Our colleague, doyenne of the British press and beloved friend Jean Cummings passed away at the age of 87. She had joined the Hollywood Foreign Press Association in 1977 and served, covering the beat she loved, for 42 uninterrupted years. Noël de Souza remembers her.
It was a bright, sunny spring day when Jean and I went to visit Oxford University. After hours of walking and gawking we were both famished as it was well after lunch-time. A street not far from the University was dotted with shops and restaurants, We came across a Greek restaurant and I asked Jean if she would like to eat there, she said that she would. Within five minutes I knew what I wanted, Jean was taking her time. A good ten minutes or more had passed when she decided that she did not like anything on the menu. We walked up the street to an Italian restaurant and scene one was repeated again. We left the restaurant with Jean asking what happened to all the English restaurants.
Ah, so it was English food that she was craving. A little walk further up the street I saw a pub on a side street and hurried towards it because by now I was full-blown hungry. I walked up to the bar and ordered a kidney pie and a beer and sat down to eat. Jean was still looking at the chalked menu on the wall. She turned around, looked at me eating and finally decided on what she wanted, still complaining that there were no proper English restaurants around.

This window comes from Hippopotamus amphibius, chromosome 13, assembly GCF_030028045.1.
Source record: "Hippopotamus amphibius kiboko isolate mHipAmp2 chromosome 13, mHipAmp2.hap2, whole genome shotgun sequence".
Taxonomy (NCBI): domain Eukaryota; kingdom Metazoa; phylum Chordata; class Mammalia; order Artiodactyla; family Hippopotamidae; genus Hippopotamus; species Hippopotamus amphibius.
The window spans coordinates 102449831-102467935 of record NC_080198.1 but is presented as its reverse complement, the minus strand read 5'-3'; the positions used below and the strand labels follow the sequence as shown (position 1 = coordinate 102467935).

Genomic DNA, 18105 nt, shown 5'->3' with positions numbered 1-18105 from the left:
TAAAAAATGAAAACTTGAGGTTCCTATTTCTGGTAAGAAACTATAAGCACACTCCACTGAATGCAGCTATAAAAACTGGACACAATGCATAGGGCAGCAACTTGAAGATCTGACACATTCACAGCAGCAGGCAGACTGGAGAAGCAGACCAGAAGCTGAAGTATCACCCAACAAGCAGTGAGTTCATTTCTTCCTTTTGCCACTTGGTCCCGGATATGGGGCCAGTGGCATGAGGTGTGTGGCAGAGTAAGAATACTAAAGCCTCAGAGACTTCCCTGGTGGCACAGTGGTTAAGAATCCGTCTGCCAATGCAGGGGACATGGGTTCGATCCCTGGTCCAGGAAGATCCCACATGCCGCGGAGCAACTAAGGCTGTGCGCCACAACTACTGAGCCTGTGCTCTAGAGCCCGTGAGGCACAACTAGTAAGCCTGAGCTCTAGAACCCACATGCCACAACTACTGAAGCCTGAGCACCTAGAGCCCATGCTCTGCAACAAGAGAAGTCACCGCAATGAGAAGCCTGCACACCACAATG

Jean could try your patience, but somehow you could not be mad at her, because she was basically sweet, and somehow would make you forget that you were annoyed just a moment ago.
Jean was born in England and, as a young girl, she worked as a magician’s assistant, handing him props and sometimes participating in his performance. She met and married Roy Cummings, a photographer and a journalist who worked for an agency. The couple moved to New York, worked there for a few years and then relocated to Los Angeles where he gained access to stars and their homes. Jean and Roy opened a sort of coffee shop on Santa Monica Boulevard where he screened old movies. He was a member of the Hollywood Foreign Press and when he died, and Jean replaced him with the agency in London.
She went on to become a secretary under three HFPA presidents. During her last term, she decided that she was not just a secretary, but an executive secretary, and insisted upon that title. All the presidents whom she worked under agreed that she was a team player. Jean could talk for hours on the phone - you wondered if she would ever get her work done, but at the end of the day she had accomplished what she had to.
She and I worked on the Golden Globes and at times she could be quite trying. She never filed papers immediately and I wondered if she would sort out the mess at the end of the day. She did. Jean also served on the television committee where she and Jenny Cooney, both passionate, sometimes disagreed, but not for long - as I said it was hard for someone to stay mad at Jean.
I saw Jean the day before she died. I had taken a flower arrangement with me, and I decided that she should listen to some old English music - I think she reacted to it because she mouthed something. The next day she passed away.
That night in my sleep I saw Jean’s body out of which colorful butterflies fluttered away and then suddenly she as a young girl dancing around in a field of flowers and I knew then that she was in a happy place.